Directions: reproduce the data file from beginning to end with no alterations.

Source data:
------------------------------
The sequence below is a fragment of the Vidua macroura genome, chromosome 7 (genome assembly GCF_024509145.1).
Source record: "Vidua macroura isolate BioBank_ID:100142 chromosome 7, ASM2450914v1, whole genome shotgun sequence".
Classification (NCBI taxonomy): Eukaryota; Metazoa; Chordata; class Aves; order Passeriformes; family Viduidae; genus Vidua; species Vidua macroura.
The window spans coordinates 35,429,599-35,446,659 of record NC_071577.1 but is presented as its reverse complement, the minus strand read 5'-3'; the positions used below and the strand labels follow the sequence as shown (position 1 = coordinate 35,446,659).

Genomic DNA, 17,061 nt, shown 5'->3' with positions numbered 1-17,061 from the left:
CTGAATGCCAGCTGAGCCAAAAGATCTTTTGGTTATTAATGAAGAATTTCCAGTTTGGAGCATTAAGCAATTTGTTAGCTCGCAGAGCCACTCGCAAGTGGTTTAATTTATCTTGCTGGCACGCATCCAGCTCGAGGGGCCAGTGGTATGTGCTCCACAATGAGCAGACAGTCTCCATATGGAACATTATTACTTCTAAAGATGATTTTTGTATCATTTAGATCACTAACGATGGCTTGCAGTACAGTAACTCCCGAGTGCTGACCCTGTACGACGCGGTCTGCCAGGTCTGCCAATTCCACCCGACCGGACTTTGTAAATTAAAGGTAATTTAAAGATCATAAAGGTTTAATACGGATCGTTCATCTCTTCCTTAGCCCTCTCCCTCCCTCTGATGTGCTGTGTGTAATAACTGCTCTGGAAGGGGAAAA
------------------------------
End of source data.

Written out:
The sequence below is a fragment of the Vidua macroura genome, chromosome 7 (genome assembly GCF_024509145.1).
Source record: "Vidua macroura isolate BioBank_ID:100142 chromosome 7, ASM2450914v1, whole genome shotgun sequence".
Classification (NCBI taxonomy): Eukaryota; Metazoa; Chordata; class Aves; order Passeriformes; family Viduidae; genus Vidua; species Vidua macroura.
The window spans coordinates 35,429,599-35,446,659 of record NC_071577.1 but is presented as its reverse complement, the minus strand read 5'-3'; the positions used below and the strand labels follow the sequence as shown (position 1 = coordinate 35,446,659).

Genomic DNA, 17,061 nt, shown 5'->3' with positions numbered 1-17,061 from the left:
CTGAATGCCAGCTGAGCCAAAAGATCTTTTGGTTATTAATGAAGAATTTCCAGTTTGGAGCATTAAGCAATTTGTTAGCTCGCAGAGCCACTCGCAAGTGGTTTAATTTATCTTGCTGGCACGCATCCAGCTCGAGGGGCCAGTGGTATGTGCTCCACAATGAGCAGACAGTCTCCATATGGAACATTATTACTTCTAAAGATGATTTTTGTATCATTTAGATCACTAACGATGGCTTGCAGTACAGTAACTCCCGAGTGCTGACCCTGTACGACGCGGTCTGCCAGGTCTGCCAATTCCACCCGACCGGACTTTGTAAATTAAAGGTAATTTAAAGATCATAAAGGTTTAATACGGATCGTTCATCTCTTCCTTAGCCCTCTCCCTCCCTCTGATGTGCTGTGTGTAATAACTGCTCTGGAAGGGGAAAA